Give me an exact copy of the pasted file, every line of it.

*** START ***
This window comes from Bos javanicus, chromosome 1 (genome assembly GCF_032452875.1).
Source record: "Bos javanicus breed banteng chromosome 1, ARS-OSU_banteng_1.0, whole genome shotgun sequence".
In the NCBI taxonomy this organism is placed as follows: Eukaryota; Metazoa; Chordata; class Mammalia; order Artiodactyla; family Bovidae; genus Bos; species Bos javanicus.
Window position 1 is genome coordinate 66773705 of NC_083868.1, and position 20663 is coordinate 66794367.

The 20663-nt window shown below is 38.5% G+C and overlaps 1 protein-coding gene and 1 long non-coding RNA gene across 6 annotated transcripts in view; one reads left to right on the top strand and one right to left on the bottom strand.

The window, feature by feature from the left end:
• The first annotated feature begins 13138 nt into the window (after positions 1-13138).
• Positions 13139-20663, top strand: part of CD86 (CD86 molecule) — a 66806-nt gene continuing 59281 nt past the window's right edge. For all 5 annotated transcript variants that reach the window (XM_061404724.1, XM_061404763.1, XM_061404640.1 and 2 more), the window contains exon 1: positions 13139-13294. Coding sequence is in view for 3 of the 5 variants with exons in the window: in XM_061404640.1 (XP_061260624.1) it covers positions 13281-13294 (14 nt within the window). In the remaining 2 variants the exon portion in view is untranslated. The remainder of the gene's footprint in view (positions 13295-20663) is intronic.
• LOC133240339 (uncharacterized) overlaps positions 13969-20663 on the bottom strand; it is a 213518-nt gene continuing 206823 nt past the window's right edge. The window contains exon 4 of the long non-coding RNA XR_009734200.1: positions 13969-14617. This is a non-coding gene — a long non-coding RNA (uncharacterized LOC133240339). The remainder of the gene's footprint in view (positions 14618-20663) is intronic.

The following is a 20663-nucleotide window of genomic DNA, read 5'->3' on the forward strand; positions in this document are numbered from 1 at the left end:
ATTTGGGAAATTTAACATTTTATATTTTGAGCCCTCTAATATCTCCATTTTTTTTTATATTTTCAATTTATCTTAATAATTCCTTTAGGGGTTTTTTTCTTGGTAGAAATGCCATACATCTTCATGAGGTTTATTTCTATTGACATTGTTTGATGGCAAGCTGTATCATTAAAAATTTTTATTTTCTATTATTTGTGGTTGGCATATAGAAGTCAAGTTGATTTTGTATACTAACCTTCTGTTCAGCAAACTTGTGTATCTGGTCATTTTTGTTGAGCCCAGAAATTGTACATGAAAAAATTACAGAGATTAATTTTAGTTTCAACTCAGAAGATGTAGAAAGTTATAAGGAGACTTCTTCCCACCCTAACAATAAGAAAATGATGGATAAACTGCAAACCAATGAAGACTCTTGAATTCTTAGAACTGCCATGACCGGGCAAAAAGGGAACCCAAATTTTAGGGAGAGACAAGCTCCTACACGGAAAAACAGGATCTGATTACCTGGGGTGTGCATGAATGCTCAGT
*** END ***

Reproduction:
This window comes from Bos javanicus, chromosome 1 (genome assembly GCF_032452875.1).
Source record: "Bos javanicus breed banteng chromosome 1, ARS-OSU_banteng_1.0, whole genome shotgun sequence".
In the NCBI taxonomy this organism is placed as follows: Eukaryota; Metazoa; Chordata; class Mammalia; order Artiodactyla; family Bovidae; genus Bos; species Bos javanicus.
Window position 1 is genome coordinate 66773705 of NC_083868.1, and position 20663 is coordinate 66794367.

The 20663-nt window shown below is 38.5% G+C and overlaps 1 protein-coding gene and 1 long non-coding RNA gene across 6 annotated transcripts in view; one reads left to right on the top strand and one right to left on the bottom strand.

The window, feature by feature from the left end:
• The first annotated feature begins 13138 nt into the window (after positions 1-13138).
• Positions 13139-20663, top strand: part of CD86 (CD86 molecule) — a 66806-nt gene continuing 59281 nt past the window's right edge. For all 5 annotated transcript variants that reach the window (XM_061404724.1, XM_061404763.1, XM_061404640.1 and 2 more), the window contains exon 1: positions 13139-13294. Coding sequence is in view for 3 of the 5 variants with exons in the window: in XM_061404640.1 (XP_061260624.1) it covers positions 13281-13294 (14 nt within the window). In the remaining 2 variants the exon portion in view is untranslated. The remainder of the gene's footprint in view (positions 13295-20663) is intronic.
• LOC133240339 (uncharacterized) overlaps positions 13969-20663 on the bottom strand; it is a 213518-nt gene continuing 206823 nt past the window's right edge. The window contains exon 4 of the long non-coding RNA XR_009734200.1: positions 13969-14617. This is a non-coding gene — a long non-coding RNA (uncharacterized LOC133240339). The remainder of the gene's footprint in view (positions 14618-20663) is intronic.

The following is a 20663-nucleotide window of genomic DNA, read 5'->3' on the forward strand; positions in this document are numbered from 1 at the left end:
ATTTGGGAAATTTAACATTTTATATTTTGAGCCCTCTAATATCTCCATTTTTTTTTATATTTTCAATTTATCTTAATAATTCCTTTAGGGGTTTTTTTCTTGGTAGAAATGCCATACATCTTCATGAGGTTTATTTCTATTGACATTGTTTGATGGCAAGCTGTATCATTAAAAATTTTTATTTTCTATTATTTGTGGTTGGCATATAGAAGTCAAGTTGATTTTGTATACTAACCTTCTGTTCAGCAAACTTGTGTATCTGGTCATTTTTGTTGAGCCCAGAAATTGTACATGAAAAAATTACAGAGATTAATTTTAGTTTCAACTCAGAAGATGTAGAAAGTTATAAGGAGACTTCTTCCCACCCTAACAATAAGAAAATGATGGATAAACTGCAAACCAATGAAGACTCTTGAATTCTTAGAACTGCCATGACCGGGCAAAAAGGGAACCCAAATTTTAGGGAGAGACAAGCTCCTACACGGAAAAACAGGATCTGATTACCTGGGGTGTGCATGAATGCTCAGT